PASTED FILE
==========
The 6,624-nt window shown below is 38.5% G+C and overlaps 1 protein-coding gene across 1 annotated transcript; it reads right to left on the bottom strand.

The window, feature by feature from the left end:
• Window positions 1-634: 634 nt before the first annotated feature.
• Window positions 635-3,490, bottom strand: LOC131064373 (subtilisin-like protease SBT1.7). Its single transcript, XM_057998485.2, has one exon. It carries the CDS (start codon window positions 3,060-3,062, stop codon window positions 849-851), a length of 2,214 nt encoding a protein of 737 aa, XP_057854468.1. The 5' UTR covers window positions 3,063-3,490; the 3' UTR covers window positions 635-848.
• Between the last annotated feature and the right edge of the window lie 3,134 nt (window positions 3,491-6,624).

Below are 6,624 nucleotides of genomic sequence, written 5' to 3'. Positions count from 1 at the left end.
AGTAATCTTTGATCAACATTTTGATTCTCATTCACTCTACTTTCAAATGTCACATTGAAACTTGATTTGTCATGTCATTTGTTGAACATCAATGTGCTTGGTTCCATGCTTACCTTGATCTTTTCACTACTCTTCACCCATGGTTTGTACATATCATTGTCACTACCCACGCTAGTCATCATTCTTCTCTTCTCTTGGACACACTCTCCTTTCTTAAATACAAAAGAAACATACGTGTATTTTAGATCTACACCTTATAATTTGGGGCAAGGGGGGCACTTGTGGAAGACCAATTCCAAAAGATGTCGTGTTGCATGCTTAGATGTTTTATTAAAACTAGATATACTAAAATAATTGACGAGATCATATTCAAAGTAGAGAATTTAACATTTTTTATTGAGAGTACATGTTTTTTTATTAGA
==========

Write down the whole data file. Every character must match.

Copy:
The 6,624-nt window shown below is 38.5% G+C and overlaps 1 protein-coding gene across 1 annotated transcript; it reads right to left on the bottom strand.

The window, feature by feature from the left end:
• Window positions 1-634: 634 nt before the first annotated feature.
• Window positions 635-3,490, bottom strand: LOC131064373 (subtilisin-like protease SBT1.7). Its single transcript, XM_057998485.2, has one exon. It carries the CDS (start codon window positions 3,060-3,062, stop codon window positions 849-851), a length of 2,214 nt encoding a protein of 737 aa, XP_057854468.1. The 5' UTR covers window positions 3,063-3,490; the 3' UTR covers window positions 635-848.
• Between the last annotated feature and the right edge of the window lie 3,134 nt (window positions 3,491-6,624).

Below are 6,624 nucleotides of genomic sequence, written 5' to 3'. Positions count from 1 at the left end.
AGTAATCTTTGATCAACATTTTGATTCTCATTCACTCTACTTTCAAATGTCACATTGAAACTTGATTTGTCATGTCATTTGTTGAACATCAATGTGCTTGGTTCCATGCTTACCTTGATCTTTTCACTACTCTTCACCCATGGTTTGTACATATCATTGTCACTACCCACGCTAGTCATCATTCTTCTCTTCTCTTGGACACACTCTCCTTTCTTAAATACAAAAGAAACATACGTGTATTTTAGATCTACACCTTATAATTTGGGGCAAGGGGGGCACTTGTGGAAGACCAATTCCAAAAGATGTCGTGTTGCATGCTTAGATGTTTTATTAAAACTAGATATACTAAAATAATTGACGAGATCATATTCAAAGTAGAGAATTTAACATTTTTTATTGAGAGTACATGTTTTTTTATTAGA